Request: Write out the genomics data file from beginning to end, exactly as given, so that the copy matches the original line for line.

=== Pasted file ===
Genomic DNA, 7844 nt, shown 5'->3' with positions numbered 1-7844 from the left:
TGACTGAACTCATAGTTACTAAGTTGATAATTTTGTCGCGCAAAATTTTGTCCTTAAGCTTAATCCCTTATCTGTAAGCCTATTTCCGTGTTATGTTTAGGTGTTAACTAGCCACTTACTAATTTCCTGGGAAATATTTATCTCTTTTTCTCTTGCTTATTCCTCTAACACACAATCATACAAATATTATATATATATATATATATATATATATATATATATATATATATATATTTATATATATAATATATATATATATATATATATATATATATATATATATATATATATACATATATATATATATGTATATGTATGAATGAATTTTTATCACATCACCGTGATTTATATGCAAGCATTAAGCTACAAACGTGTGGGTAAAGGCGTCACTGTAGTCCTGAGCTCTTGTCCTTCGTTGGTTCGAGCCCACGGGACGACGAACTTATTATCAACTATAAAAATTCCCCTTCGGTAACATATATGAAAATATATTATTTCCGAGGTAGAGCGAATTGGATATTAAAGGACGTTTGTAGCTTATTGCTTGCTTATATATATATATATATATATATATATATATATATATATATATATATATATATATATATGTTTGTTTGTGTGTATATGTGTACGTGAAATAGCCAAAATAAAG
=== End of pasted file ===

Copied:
Genomic DNA, 7844 nt, shown 5'->3' with positions numbered 1-7844 from the left:
TGACTGAACTCATAGTTACTAAGTTGATAATTTTGTCGCGCAAAATTTTGTCCTTAAGCTTAATCCCTTATCTGTAAGCCTATTTCCGTGTTATGTTTAGGTGTTAACTAGCCACTTACTAATTTCCTGGGAAATATTTATCTCTTTTTCTCTTGCTTATTCCTCTAACACACAATCATACAAATATTATATATATATATATATATATATATATATATATATATATATATATATTTATATATATAATATATATATATATATATATATATATATATATATATATATATATATACATATATATATATATGTATATGTATGAATGAATTTTTATCACATCACCGTGATTTATATGCAAGCATTAAGCTACAAACGTGTGGGTAAAGGCGTCACTGTAGTCCTGAGCTCTTGTCCTTCGTTGGTTCGAGCCCACGGGACGACGAACTTATTATCAACTATAAAAATTCCCCTTCGGTAACATATATGAAAATATATTATTTCCGAGGTAGAGCGAATTGGATATTAAAGGACGTTTGTAGCTTATTGCTTGCTTATATATATATATATATATATATATATATATATATATATATATATATATATATATATATGTTTGTTTGTGTGTATATGTGTACGTGAAATAGCCAAAATAAAG